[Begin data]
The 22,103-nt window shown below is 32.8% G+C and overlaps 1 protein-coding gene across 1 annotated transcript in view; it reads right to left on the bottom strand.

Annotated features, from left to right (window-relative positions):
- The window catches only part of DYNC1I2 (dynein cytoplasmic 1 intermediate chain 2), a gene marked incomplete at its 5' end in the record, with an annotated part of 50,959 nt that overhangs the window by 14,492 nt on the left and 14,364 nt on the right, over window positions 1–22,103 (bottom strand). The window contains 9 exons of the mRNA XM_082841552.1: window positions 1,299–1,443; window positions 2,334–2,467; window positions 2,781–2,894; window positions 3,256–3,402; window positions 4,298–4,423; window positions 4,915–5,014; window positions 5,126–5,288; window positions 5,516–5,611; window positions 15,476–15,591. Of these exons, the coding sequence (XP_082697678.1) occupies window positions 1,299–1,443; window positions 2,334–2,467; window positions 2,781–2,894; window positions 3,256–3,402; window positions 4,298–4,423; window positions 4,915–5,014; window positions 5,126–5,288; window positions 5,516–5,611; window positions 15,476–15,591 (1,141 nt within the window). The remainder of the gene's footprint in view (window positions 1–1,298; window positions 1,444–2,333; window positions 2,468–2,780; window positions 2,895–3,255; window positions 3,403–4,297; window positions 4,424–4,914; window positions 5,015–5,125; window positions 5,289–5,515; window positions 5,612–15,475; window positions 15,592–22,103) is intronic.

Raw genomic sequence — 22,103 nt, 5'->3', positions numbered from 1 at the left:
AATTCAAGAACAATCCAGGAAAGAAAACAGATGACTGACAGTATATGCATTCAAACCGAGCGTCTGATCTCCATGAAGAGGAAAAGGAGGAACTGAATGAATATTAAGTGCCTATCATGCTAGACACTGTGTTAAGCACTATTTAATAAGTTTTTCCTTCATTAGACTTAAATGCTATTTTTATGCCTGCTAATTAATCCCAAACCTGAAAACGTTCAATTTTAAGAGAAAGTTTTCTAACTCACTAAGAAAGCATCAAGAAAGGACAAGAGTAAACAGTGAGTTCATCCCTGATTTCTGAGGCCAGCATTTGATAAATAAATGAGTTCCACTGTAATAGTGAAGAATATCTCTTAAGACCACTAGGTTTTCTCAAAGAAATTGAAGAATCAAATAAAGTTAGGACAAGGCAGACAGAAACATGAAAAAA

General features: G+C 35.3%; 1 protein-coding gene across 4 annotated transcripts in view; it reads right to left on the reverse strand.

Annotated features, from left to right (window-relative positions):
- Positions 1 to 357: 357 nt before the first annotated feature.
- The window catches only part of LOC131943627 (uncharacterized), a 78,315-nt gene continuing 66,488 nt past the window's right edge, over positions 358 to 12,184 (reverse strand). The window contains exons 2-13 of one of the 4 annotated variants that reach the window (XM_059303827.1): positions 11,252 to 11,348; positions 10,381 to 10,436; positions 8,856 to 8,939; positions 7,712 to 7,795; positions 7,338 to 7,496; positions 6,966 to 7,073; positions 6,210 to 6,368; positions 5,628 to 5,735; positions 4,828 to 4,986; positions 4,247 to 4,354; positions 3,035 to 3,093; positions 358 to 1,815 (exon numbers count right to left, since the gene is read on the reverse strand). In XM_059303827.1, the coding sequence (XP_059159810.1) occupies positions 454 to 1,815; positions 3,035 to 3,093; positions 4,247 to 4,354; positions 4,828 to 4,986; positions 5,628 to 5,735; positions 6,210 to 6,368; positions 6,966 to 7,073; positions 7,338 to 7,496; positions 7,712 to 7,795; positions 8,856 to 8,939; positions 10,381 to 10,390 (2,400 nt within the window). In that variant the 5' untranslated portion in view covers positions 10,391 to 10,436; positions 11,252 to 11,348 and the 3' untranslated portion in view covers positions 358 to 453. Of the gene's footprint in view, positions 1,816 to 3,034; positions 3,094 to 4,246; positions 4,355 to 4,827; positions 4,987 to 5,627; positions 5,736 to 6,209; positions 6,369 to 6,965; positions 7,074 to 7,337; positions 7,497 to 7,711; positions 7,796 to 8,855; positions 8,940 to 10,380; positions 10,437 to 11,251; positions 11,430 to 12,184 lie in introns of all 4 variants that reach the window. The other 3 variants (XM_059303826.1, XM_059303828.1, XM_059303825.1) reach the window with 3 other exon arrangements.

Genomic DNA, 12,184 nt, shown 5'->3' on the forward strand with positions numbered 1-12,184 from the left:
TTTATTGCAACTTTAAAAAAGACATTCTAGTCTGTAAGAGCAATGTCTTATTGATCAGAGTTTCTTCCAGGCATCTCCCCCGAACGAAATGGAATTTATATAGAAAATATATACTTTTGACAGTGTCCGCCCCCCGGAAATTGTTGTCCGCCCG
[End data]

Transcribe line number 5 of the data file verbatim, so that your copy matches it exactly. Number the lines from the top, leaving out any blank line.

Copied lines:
AATTCAAGAACAATCCAGGAAAGAAAACAGATGACTGACAGTATATGCATTCAAACCGAGCGTCTGATCTCCATGAAGAGGAAAAGGAGGAACTGAATGAATATTAAGTGCCTATCATGCTAGACACTGTGTTAAGCACTATTTAATAAGTTTTTCCTTCATTAGACTTAAATGCTATTTTTATGCCTGCTAATTAATCCCAAACCTGAAAACGTTCAATTTTAAGAGAAAGTTTTCTAACTCACTAAGAAAGCATCAAGAAAGGACAAGAGTAAACAGTGAGTTCATCCCTGATTTCTGAGGCCAGCATTTGATAAATAAATGAGTTCCACTGTAATAGTGAAGAATATCTCTTAAGACCACTAGGTTTTCTCAAAGAAATTGAAGAATCAAATAAAGTTAGGACAAGGCAGACAGAAACATGAAAAAA